The Hidden Magic of Mobbing
The often unknown benefits of mob programming
Mob Programming has some really obvious benefits. I’m a fan of mob programming and have been actively practicing it for years. In those years, I’ve found two layers of magic that mob programming delivers.
There’s the first layer
These are the things that usually come up when discussing mob programming.
- Consistent coding
- Knowledge transfer disappears.
- Encourages sharing of skills to create T shaped individuals
And then there’s the subtle stuff
The things that don’t come up as often. They’re gold, absolute solid gold, but for some reason they don’t get pinned to the mob programming conversation. I’ll break a few of them down for you.
Onboarding new team members
When you’ve got a new starter, it can be a difficult learning exercise. If there is an existing codebase, they have a lot of reading ahead of them. If there isn’t, there’s a ton of product domain to understand. If the team is established, they’re gonna have tools, conventions, languages, practices and principles that will need to be understood. This typically takes the form of shadowing, but what about mobbing?
I witnessed this first hand, a little over a month ago. A new individual joined our team and on day one, he was writing code as the driver of the mob. Yesterday he was fine tuning one of our applications using load tests that the mob had put together using Gatling. The team guaranteed that when new facts appeared, he was present for them. They encouraged him to learn by doing. No dense documentation, dull meetings or 30 slide presentations. Just generating value at a pace he was comfortable with.
Forming a team
Mob programming is often described as a “mature engineering practice”. I think this is a fallacy. Anyone can do it, with a little coaching. Moreover, I think new teams should do it, a lot. When starting a new endeavour, teams need to establish how they want to work. Choosing languages and frameworks needs full team buy in. What better way than to choose it together? Then when you’re working on your brand new product, you’ll feel the pain of your decisions together. This unified experience of engineering creates a bond that is at the base of all high performing teams.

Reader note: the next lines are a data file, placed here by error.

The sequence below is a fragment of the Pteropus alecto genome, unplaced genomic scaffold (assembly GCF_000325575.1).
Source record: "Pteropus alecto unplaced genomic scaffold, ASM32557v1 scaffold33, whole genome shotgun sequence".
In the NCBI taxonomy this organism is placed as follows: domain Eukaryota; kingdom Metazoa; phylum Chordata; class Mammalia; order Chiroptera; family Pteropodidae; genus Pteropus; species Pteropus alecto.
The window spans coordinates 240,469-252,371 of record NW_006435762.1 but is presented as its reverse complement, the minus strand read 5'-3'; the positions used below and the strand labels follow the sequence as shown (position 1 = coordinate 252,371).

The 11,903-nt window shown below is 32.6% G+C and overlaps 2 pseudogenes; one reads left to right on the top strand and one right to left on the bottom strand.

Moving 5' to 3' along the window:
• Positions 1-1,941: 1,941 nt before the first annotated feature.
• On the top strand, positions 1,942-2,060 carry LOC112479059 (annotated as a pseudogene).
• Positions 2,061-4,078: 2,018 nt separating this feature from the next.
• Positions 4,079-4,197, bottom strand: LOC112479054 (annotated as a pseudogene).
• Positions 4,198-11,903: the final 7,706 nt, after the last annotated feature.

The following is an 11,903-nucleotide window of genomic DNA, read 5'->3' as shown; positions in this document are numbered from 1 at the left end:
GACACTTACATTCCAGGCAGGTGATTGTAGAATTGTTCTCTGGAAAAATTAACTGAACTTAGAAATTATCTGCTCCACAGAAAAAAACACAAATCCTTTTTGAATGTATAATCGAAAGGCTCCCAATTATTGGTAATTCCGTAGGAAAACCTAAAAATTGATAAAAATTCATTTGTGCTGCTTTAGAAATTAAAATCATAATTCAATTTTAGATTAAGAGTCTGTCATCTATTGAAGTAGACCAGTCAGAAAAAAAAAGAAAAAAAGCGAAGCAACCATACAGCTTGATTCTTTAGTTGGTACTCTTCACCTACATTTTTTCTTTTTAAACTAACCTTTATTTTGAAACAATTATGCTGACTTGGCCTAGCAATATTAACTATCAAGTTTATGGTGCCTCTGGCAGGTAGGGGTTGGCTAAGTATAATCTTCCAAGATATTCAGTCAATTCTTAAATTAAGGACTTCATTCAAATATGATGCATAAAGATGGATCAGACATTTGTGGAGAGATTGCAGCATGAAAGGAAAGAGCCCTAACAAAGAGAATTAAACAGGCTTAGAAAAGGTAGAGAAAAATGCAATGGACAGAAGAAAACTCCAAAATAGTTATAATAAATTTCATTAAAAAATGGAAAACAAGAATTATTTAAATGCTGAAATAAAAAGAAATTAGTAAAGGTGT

Maintain flow and facilitate agility
Some of you will have heard of the phrase “Work in Progress”, often abbreviated to WIP. Engineers and agile coaches often obsess over this metric because of how crippling it can be. The more WIP you have, the longer it will take to get things done. This is intuitive. If you start ten things at the same time, it will take you longer to get all ten done than it will to get one of those things done.
To combat this, teams often introduce “WIP Limits” to their boards. These ensure that no more than N tasks are started at once. WIP Limits are a useful tool but they often are a blunt instrument for a complex issue.
When teams work individually, they often increase their work in progress. A five person team might have five tasks in flight at once. This increases the risk of merge conflicts, but it impacts flow too. If something happens during the sprint, you have a huge amount of WIP that needs to be closed off or reverted before you go to something new. That’s a lot of wasted effort. So what if you mob?
Everyone works their way through one thing at one time. Flow remains nice and even, with one item in progress at a time. An even flow enables teams to pivot quickly and, should things change halfway through your sprint, you’re not stuck with 5 undone tasks. It also doesn’t suffer from the simplicity of a hard WIP limit. If a task is large or complex, the team work on it longer. If it’s small, the team will likely get through it quickly. The WIP constraint flexes to the pace the team can set. That is the essence of agility.
I ramble about technology regularly on twitter.